Just About Right

Mississippi State (Proj. Scoring Margin: -15.5 | Actual Scoring Margin: -13 | Diff: +2.5)

LSU (Proj. Scoring Margin: +15.5 | Actual Scoring Margin: +13 | Diff: -2.5)

LSU's 19-6 win over Mississippi State on Thursday night unfolded about how I (and the projections) expected. MSU's defense was good, but it wasn't quite as effective as LSU's, and eventually LSU generated just enough offense to pull away. MSU's second and third drives generated 111 yards on 27 plays (4.1) as the Bulldogs were successful on five of 10 passing downs. The magic soon wore out, however; they averaged just 2.6 yards per play the rest of the game. LSU sophomore tackles Bennie Logan and Michael Brockers combined for 8.5 tackles, 6.5 for loss (1.5 sacks), and anybody who watched the game saw that MSU quarterback Chris Relf really had no pocket to work with. LSU's line was, strangely, a relative weakness last year. It is not this year.


Florida (Proj. Scoring Margin: +17.6 | Actual Scoring Margin: +10 | Diff: -7.6)

One team's offensive star lands wrong and injures his knee. The other team's star goes off. Such is life. Chris Rainey had 108 rushing yards and 104 receiving yards, while Jeff Demps complemented him with 48 and 37. Throw in some lovely big-play prevention, and there you go. John Brantley completed 10 of 11 passes to Rainey, Demps and Trey Burton for 179 yards, and it didn't even matter that he was 4-for-12 for 34 yards to actual wideouts (though, uh, that may be a concern at a later date). Jelani Jenkins was great: 5.5 tackles, a sack and two PBU.

South Carolina (Proj. Scoring Margin: +12.6 | Actual Scoring Margin: +3 | Diff: -9.6)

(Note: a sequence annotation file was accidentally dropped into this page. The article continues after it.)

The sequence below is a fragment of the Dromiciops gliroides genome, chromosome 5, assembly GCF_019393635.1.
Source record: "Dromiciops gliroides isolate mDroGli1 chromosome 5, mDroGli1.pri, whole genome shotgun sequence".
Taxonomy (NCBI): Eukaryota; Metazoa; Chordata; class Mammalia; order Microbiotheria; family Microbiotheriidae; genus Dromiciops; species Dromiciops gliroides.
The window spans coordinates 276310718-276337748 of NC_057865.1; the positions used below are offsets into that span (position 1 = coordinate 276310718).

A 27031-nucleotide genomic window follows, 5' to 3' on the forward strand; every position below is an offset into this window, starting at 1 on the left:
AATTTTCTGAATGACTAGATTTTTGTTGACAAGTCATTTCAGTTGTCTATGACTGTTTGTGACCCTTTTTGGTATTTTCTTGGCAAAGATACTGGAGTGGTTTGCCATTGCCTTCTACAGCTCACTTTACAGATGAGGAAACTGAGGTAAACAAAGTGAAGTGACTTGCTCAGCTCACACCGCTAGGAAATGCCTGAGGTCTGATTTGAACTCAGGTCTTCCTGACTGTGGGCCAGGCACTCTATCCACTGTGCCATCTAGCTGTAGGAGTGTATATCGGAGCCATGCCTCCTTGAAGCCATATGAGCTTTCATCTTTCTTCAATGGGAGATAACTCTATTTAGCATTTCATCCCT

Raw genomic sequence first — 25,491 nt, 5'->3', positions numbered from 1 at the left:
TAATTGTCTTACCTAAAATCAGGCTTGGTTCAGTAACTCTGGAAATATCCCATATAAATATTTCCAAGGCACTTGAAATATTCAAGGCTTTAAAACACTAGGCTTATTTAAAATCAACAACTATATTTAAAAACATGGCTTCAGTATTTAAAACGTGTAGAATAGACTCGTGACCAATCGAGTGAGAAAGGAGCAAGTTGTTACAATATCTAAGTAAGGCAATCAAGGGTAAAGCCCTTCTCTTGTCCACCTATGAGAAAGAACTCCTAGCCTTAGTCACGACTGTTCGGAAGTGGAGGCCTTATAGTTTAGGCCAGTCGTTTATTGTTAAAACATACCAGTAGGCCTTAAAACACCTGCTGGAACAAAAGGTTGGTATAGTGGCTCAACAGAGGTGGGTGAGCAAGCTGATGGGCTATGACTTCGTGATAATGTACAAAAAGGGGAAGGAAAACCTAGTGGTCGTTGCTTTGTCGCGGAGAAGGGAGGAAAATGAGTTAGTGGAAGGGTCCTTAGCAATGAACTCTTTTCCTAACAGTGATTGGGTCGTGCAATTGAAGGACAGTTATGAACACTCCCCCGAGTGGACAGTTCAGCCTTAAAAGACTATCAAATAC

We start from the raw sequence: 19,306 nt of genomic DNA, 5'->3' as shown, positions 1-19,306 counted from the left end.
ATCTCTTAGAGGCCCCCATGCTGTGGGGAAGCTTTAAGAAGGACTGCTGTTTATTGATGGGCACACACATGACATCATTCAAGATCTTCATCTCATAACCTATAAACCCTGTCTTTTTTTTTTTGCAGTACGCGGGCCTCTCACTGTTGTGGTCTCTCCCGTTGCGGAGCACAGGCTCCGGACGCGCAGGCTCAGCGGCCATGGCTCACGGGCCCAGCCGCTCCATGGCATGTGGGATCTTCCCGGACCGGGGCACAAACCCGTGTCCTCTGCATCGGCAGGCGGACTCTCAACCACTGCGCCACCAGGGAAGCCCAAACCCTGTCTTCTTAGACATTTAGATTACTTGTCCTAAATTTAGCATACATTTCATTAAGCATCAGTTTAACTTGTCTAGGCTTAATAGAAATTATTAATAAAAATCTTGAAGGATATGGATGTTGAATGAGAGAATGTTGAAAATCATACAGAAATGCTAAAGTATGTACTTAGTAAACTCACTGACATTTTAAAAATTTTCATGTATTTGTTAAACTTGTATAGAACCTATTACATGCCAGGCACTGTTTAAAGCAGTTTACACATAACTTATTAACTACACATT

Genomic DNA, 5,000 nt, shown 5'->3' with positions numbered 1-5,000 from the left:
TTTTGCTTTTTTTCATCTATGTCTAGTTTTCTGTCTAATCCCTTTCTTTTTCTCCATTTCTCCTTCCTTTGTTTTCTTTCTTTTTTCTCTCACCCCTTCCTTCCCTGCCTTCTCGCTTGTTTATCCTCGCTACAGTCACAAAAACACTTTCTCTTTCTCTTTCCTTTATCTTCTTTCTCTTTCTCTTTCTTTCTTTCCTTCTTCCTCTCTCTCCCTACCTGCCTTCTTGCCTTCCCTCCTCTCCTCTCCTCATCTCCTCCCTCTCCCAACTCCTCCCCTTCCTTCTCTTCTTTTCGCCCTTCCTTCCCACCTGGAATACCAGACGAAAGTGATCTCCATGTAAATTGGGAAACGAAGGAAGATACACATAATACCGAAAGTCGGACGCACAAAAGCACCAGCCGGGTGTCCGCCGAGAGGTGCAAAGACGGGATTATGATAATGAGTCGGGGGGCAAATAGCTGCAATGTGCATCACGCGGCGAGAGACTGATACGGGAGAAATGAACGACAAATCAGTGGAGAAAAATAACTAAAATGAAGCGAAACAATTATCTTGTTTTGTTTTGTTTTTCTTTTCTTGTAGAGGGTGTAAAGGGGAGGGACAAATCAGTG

I mentioned in Varsity Numbers that I was curious how South Carolina's athletically superior (but potentially undisciplined) defense would handle the Navy flexbone. The answer: not very well. At least, not until the fourth quarter. What saved the Gamecocks in their 24-21 win was their own ability to grind out scoring drives as well. This game was the equivalent of one of those National League pitchers' duels that last an hour, 55 minutes. There were only 15 combined drives all game, and nine of them lasted at least 3:54. Navy backs Alexander Teich, Gee Gee Greene and John Howell combined for 184 yards and two touchdowns on 25 carries, but Marcus Lattimore exceeded them all by his lonesome: 37 carries, 246 rushing yards (6.6) and three touchdowns, plus four catches (on four targets) for an additional 25 yards. He had a direct hand in 41 of Carolina's 69 plays, and the 'Cocks almost seemed to consciously hold off of the passing game. Alshon Jeffery was targeted just four times (two catches, 35 yards). Whatever; a win over Navy is a win over Navy, no matter how silly they make your defense from time to time.